Organisation: Cancer Research UK
It asks supporters to donate to individual projects rather than the charity as a whole. Current projects on the site include research work on leukaemia, breast cancer and bowel cancer.
Supporters can search for projects by category or location. As well as a text summary, each project is accompanied by a video explaining the venture in more detail.
The site displays information about the fundraising target for each project and how much money has been raised.
Why this approach?
The charity decided that letting donors decide how their money was spent would attract new donors and increase the amount given by existing donors.
The site also allows users to create 'giving groups', through which they invite their friends to donate to projects they have given money to.
"We wanted to offer people a way to donate online that gave them choice," said a spokeswoman for the charity. "We also wanted to make sure the site enabled supporters to share content with their friends and families."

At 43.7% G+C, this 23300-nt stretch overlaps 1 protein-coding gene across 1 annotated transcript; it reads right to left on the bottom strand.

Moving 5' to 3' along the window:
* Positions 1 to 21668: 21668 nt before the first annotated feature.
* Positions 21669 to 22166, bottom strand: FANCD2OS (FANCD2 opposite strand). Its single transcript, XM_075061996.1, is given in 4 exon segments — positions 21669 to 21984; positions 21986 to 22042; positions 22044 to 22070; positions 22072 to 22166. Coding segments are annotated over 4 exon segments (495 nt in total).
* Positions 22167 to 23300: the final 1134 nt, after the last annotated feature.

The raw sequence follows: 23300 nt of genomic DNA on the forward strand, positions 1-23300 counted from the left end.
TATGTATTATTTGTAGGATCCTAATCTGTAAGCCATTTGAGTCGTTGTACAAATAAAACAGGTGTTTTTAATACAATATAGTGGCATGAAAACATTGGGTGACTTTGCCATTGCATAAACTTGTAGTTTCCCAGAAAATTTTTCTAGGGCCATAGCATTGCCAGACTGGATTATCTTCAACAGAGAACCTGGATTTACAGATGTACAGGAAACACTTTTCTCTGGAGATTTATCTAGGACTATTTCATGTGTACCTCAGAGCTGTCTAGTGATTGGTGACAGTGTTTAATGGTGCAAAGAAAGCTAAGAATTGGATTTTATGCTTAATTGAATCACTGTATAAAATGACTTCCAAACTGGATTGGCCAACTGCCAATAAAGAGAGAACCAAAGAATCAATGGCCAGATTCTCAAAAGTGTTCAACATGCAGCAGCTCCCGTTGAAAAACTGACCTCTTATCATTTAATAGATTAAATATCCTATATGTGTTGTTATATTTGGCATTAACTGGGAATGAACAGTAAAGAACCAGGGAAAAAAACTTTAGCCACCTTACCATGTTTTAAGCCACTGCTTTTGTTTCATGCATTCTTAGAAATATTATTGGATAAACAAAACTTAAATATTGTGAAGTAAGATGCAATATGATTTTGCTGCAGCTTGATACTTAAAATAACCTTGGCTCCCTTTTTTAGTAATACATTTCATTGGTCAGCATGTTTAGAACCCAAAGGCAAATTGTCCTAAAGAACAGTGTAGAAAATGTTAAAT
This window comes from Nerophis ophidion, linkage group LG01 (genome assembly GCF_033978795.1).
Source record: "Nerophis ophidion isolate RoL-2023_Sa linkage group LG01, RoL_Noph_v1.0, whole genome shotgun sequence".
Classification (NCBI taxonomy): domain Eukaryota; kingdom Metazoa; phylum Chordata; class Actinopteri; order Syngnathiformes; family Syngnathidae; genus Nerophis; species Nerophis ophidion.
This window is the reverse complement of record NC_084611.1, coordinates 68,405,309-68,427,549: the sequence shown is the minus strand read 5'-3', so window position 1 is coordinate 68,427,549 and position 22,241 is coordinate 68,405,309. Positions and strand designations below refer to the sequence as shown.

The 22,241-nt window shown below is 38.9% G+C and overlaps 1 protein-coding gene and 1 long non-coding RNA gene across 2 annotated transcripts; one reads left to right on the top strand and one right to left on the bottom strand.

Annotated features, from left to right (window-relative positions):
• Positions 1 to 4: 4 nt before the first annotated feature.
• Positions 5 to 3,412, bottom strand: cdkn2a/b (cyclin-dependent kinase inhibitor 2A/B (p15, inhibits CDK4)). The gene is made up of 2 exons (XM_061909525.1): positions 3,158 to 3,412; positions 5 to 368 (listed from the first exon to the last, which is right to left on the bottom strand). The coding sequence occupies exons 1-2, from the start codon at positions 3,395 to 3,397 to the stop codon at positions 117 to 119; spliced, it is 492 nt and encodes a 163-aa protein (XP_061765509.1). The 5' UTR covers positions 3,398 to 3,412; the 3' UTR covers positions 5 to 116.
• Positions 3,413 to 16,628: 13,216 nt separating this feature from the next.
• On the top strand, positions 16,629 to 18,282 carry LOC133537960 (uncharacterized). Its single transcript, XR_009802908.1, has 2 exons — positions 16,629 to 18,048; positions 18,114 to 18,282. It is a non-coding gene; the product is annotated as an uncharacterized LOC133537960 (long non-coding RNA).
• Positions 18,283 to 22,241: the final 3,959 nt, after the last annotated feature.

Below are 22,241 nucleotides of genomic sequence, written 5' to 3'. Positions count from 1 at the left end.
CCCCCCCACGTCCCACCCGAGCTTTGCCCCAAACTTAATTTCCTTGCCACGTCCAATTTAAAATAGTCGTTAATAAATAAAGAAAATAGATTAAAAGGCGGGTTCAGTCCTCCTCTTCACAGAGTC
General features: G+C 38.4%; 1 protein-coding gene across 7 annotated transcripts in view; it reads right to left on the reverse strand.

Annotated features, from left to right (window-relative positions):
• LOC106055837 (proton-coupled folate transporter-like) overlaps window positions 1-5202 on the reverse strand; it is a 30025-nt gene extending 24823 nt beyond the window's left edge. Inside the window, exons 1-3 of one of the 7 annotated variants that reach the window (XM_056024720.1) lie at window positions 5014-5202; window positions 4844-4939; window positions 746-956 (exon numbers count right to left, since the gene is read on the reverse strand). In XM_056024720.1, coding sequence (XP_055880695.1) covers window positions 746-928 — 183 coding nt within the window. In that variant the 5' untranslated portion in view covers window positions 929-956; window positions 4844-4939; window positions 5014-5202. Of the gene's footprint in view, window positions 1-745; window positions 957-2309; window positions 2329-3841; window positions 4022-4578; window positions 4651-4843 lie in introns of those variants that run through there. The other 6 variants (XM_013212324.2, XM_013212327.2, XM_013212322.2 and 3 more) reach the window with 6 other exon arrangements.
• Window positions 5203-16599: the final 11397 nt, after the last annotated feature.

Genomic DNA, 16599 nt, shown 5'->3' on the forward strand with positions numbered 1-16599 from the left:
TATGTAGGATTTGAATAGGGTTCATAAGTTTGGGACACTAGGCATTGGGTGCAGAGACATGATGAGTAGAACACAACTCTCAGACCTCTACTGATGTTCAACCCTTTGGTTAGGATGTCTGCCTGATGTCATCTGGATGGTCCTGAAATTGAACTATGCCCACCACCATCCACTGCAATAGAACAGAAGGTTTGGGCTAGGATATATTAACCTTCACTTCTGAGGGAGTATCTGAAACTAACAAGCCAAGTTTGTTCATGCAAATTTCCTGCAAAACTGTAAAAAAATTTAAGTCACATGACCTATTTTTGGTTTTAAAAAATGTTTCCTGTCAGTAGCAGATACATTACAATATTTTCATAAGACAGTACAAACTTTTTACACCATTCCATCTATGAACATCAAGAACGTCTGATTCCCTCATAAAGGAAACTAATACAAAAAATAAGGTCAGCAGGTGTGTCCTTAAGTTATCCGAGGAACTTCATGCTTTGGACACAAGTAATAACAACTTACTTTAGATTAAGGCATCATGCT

What were the results?
CRUK spent about £200,000 developing the website, which has attracted more than 3,000 supporters and raised about £400,000.
The spokeswoman said 65 per cent of all MyProjects supporters had not previously supported CRUK, and the average value of donations was higher than that of other individual donors.
By Lizzie Rivera
Steven Dodds, head of planning, DMS
The MyProjects initiative is to be applauded. There is a pressing need for innovation in fundraising, and this initiative hits the spot. At its heart is the smart strategic shift from "What can the donor do for us?" to "What can we do for the donor?"
The site picks up on two important donor insights: the need for greater accountability and a growth in 'social fundraising' - the opportunity to involve friends, family and community.
In terms of delivery, however, it still needs a little work. The site is firmly positioned in the social networking arena, yet the Facebook buttons are given little prominence.
Total: 7 out of 10